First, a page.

It’s worth noting that the ENnies have had both a change of leadership and of policies since 2017. It’s not quite the same awards today as it was then.
The ENnies are no longer part of EN World, for example.
While this way going on, a row over gay vampires was breaking out.
The DMs Guild had asked Oliver Clegg to remove some art in a D&D adventure called Curse of Hearts. The marketing for the product said; “It’s not really an adventure. I just want people to get gay with vampires”.
The DMs Guild thought the book’s art was too sexy. I’m not an expert in homoerotic art, but there’s a clear pecking order in the three pieces the DMs Guild identified.
There’s a sexy male wood-nymph with a strategically placed branch between his legs. The DMs Guild didn’t ask for that to be censored, they recommended it.
There’s a pink slime boy, an ooze, with a tendril rising up from the dripping puddle to cover that crucial spot in his nakedness. He has a bare chest.
Then, lastly, there’s a magically headless knight using his own still-alive head to lick down his chest and lower.
Clegg, who Geek Native has interviewed before and who I reached out to cover this story, didn’t censor the art. Not to the DMs Guild satisfaction and so the DMs Guild removed the product.
This led to a debate about whether or not sexy art for men is treated the same as sexy art for women or gay men. It’s not hard to find naked female demons or monsters with strategically placed obstructions. If that’s okay for the female form, then why not the male form?
Clegg had been told the Curse of Hearts would be welcome on DriveThruRPG. The same company runs both but Wizards of the Coast are involved with the DMs Guild, that’s their shop-front for third-party content.
Just a day or so later, the DMs Guild announced they would be working with Wizards of the Coast to try and tackle this issue. They wanted some guidelines and, in the meantime, offered to put Curse of Hearts back on sale.
Clegg, the author, has refused but only until those guidelines are sorted out.
That’s a good initiative, but from recent Twitter posts, I suspect the early conversations have hit the predictable stumbling point. What’s that? That’s the violence and death in games like D&D. How can it be family-friendly to slay the evil knight, raise his body from the battlefield and use it to hack your way into the baron’s castle, but not okay to seduce the baron?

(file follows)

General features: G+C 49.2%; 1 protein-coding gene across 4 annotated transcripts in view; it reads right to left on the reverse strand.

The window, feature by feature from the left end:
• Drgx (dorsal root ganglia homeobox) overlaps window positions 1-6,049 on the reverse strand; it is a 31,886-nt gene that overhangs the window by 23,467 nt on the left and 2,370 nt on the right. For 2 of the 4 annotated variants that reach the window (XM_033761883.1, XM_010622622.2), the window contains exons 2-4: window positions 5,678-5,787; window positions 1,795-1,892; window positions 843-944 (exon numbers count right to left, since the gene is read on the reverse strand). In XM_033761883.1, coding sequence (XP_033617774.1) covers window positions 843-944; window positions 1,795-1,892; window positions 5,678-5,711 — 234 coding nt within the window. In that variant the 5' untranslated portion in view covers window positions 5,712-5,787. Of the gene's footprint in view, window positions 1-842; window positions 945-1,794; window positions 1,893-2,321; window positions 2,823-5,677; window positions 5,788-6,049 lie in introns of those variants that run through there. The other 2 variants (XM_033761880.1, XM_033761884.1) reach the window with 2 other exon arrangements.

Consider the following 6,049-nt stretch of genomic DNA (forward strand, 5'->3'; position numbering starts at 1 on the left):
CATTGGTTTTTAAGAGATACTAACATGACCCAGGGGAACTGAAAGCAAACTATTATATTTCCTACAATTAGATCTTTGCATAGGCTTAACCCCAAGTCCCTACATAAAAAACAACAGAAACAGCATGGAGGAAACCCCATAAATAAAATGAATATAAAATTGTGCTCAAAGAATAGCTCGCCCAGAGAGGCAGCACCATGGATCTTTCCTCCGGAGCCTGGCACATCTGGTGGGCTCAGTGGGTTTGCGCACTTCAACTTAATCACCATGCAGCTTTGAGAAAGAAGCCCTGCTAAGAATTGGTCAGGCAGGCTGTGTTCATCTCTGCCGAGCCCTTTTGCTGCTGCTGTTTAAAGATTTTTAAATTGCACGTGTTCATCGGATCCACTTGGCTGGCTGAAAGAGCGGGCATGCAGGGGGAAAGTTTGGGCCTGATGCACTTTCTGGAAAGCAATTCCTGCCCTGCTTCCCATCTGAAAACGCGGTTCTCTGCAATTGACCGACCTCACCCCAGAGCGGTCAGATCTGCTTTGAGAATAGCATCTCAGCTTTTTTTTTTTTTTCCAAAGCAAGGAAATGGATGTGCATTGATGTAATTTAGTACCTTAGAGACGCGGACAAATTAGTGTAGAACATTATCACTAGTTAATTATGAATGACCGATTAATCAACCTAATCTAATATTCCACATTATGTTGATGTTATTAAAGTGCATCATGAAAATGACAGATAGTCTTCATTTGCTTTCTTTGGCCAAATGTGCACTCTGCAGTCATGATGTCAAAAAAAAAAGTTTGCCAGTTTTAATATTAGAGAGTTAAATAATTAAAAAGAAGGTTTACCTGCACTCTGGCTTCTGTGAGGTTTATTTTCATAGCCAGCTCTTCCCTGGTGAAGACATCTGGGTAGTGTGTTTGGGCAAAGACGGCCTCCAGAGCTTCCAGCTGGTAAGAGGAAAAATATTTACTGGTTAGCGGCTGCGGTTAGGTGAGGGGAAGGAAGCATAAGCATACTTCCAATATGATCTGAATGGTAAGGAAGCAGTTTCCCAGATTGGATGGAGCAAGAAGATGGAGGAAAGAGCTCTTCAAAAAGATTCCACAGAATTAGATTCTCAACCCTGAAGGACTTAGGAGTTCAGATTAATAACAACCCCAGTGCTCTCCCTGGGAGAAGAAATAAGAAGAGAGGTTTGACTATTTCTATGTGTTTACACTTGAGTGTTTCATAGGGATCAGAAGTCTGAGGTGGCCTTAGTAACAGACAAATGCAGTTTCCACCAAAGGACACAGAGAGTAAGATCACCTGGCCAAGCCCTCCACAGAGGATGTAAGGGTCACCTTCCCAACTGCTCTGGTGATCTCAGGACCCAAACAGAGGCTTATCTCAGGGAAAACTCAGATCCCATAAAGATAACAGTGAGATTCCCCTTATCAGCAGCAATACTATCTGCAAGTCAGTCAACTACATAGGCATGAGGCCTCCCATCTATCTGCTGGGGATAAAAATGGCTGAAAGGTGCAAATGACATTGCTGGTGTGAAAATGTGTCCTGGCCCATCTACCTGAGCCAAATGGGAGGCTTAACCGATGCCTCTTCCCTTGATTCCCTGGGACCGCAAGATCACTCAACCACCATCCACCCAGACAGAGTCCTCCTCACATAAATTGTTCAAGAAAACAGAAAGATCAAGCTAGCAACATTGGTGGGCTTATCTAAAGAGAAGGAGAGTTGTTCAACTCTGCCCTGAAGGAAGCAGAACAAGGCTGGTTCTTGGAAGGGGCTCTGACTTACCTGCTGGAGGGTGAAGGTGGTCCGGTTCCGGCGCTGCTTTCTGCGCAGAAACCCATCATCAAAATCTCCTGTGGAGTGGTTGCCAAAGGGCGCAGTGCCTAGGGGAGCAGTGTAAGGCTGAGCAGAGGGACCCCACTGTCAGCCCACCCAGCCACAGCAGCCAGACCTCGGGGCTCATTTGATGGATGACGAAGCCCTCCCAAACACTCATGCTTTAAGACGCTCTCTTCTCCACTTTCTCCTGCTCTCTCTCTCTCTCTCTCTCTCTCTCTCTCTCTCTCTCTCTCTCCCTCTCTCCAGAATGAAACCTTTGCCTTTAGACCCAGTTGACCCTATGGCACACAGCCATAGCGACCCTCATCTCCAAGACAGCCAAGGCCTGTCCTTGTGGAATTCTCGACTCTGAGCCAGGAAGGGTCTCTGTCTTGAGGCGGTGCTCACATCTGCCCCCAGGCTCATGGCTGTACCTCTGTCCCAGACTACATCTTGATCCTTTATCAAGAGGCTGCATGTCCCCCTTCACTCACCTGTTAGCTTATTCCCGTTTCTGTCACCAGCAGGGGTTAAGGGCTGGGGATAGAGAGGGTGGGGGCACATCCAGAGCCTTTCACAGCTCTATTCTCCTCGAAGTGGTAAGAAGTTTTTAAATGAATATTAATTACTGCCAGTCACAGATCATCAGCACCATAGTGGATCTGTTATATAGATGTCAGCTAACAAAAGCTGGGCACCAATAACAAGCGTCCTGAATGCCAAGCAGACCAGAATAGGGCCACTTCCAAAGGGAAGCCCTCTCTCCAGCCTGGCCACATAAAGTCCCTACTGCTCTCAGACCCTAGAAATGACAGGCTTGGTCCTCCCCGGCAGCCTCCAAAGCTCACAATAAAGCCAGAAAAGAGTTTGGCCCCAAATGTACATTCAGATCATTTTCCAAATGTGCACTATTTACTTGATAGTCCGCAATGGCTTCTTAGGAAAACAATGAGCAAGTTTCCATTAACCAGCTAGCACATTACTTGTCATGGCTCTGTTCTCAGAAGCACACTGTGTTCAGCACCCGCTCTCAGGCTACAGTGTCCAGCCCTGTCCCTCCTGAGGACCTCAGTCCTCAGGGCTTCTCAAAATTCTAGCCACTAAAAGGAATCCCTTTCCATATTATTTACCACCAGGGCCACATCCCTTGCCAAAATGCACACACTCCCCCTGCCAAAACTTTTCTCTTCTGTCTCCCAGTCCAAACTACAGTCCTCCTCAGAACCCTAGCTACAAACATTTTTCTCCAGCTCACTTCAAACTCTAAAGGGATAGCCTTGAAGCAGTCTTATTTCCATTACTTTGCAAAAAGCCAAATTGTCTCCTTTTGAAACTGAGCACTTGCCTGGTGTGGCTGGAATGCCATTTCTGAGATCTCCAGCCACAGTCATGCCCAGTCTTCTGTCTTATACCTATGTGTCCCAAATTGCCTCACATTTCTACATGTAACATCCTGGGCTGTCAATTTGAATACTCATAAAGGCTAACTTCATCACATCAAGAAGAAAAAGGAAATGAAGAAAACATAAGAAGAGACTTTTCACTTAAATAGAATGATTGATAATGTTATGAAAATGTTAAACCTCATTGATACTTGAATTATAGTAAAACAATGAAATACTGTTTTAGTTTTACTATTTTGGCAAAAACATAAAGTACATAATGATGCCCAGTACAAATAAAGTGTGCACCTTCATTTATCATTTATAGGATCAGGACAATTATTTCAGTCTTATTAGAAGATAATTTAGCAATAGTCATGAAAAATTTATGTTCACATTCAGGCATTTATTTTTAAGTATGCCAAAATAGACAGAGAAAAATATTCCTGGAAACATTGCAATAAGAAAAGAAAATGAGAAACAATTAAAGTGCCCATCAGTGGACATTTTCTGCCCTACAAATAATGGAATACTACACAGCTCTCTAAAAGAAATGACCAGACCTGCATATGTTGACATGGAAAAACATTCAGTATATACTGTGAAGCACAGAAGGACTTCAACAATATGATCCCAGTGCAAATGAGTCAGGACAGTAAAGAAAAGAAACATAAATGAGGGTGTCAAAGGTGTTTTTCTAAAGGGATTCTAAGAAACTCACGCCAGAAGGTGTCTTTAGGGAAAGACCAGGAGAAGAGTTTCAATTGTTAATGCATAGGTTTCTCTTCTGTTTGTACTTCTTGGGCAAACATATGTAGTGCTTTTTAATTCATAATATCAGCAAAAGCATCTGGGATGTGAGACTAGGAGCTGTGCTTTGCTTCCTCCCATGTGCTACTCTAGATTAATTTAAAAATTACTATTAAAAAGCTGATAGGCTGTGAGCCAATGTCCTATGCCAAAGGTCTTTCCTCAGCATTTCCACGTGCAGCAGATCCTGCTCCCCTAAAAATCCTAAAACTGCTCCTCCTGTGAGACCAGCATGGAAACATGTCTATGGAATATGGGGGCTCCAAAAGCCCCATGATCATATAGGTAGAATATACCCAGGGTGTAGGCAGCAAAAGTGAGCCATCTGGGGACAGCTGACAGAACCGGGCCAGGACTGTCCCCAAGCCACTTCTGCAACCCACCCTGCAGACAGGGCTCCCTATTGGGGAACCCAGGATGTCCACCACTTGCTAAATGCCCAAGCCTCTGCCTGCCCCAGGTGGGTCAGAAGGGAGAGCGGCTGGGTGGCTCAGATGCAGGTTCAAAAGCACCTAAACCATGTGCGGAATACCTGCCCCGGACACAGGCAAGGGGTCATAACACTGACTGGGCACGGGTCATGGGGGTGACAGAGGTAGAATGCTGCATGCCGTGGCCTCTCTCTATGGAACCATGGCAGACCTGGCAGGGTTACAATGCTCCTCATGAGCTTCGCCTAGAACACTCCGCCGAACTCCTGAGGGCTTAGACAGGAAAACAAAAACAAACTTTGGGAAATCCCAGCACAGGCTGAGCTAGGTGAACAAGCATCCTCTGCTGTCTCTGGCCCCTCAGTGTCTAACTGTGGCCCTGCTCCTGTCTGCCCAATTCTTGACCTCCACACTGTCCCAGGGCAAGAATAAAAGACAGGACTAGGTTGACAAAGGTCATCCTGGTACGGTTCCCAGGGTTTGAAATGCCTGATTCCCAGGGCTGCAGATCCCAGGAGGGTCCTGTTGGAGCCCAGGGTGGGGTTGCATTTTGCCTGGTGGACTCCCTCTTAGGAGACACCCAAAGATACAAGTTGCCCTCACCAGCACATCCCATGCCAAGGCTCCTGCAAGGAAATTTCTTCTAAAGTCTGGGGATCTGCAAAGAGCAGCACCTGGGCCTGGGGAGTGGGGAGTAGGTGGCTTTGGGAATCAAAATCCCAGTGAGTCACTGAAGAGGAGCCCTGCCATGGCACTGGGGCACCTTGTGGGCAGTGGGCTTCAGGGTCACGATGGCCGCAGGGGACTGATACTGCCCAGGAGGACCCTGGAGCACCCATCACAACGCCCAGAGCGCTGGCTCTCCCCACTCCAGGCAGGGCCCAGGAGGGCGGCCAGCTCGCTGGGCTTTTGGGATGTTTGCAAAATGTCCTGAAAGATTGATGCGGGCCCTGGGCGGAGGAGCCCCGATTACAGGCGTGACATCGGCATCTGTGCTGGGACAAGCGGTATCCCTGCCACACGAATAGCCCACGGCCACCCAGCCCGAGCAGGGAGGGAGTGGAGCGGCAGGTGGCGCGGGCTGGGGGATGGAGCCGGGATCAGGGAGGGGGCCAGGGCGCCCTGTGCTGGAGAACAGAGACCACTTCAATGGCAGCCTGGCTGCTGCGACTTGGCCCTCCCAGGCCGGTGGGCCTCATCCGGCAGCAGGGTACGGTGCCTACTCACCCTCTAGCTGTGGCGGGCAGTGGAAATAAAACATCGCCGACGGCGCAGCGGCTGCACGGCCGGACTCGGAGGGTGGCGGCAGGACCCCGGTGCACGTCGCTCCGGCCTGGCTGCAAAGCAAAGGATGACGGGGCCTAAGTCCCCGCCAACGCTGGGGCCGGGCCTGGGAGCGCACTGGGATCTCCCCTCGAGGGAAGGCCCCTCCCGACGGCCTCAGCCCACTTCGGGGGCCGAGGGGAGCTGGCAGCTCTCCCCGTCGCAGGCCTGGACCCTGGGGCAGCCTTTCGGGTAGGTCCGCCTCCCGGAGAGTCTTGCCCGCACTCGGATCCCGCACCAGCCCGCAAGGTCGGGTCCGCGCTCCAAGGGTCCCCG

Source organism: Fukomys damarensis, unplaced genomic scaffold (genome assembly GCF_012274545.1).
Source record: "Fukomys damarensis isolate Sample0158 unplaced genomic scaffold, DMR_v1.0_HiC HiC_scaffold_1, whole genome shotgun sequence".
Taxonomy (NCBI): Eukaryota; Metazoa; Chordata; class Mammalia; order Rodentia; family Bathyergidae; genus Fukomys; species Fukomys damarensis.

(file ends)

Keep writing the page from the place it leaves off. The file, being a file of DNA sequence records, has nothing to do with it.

There’s one last Wizards of the Coast versus boobs story to cover before we get on with other RPG news. WotC have stripped Twitch streamer Lizbeth Eden from the Magic Creator Program for linking the game with sexualised postings.
Eden does have a Patron in which people can pay her a monthly fee to get access to sexy selfies. Those are her words, not mine. You don’t get to see any of those on Geek Native this week, but I did find one Twitter image that I hope appropriately visualises the sort of content Eden produces.
It would be a breach of the Magic Creator Program to be promoting such a patron.
The debate is whether or not Wizards are hypocritical. There are ex-adult video stars who are strongly associated with the brand, and who even appeared on D&D Live this year. The keyword there being “ex”. Is the art in Magic: The Gathering demure all the time?
The debate will rage.
Phew, I think that’s the catch up in all the controversies that Geek Native covered this week. Let’s find some time for good news.
The convention logistics site Tabletop.Events have been saved. The Con of Champions raised enough money for a skeleton crew to keep the site going to the end of the year, already. The new twist is that Board Game Geek has stepped in to take control of the company.
Monte Cook’s RPG Invisible Sun is sold in a huge black cube that costs $252. The PDF version is $99.
Right now, though, you can get the PDF in the Bundle of Holding for $25.
Rebellion is getting back into RPG publishing. Rebellion is a large European studio who make games like Sniper Elite and publish magazines like Judge Dredd and 2000 AD.
Their newly created Rebellion Unplugged division is working on a Sniper Elite board game and this week announced the Adventure Presents series of standalone RPGs in magazine form. The Kickstarter for the first is already running.
I spoke to both Rebellion and EN Publishing about whether this might affect the Judge Dredd RPG we already have. That’s published by EN Publishing.
Both companies told me that their relationship is unaffected. Rebellion told me there’s a slate of Judge Dredd and the World of 2000 AD products lined up.
It’s worth noting that Rebellion has been in the RPG sphere before. They’ve owned or owned parts of, Cubicle 7 and Mongoose Publishing before.
Cubicle 7, in its new home in Ireland, has been busy. They’ve given us a good look at what’s next for Wrath & Glory. That’s the Warhammer 40K RPG they took control of. The revised PDF is out, they’re working on an errata and publishing the physical book next.
The World of Darkness had good news this week too with the announcement that popular Twitch streamer Martyna “Outstar” Zych was coming on board to host WoD News and will help with the WoD community.
Justin Achilli makes a return to the World of Darkness as Creative Lead.
Lastly, as we’re in a new month, please don’t forget that Geek Native patrons can vote in the RPG Publisher Spotlight. If you support the site with just $1 a month, you can vote.
The RPG Publisher Spotlight has a new home section to make finding past winners easier. If you do stop over at the site, then the most recent winner to receive a write up is the Italian illustrator Dario Corallo. All sorts of people, including the President of Chaosium, have been happy to say great things about Dario. This, after all, is what the RPG Publisher Spotlight is about; giving people a boost. So, if you can support it with a vote or a visit, thank you.
Keep safe, keep well, and we’ll speak next time.
Do you have extra insight on this article? Please scoll down to the comments and share your knowledge.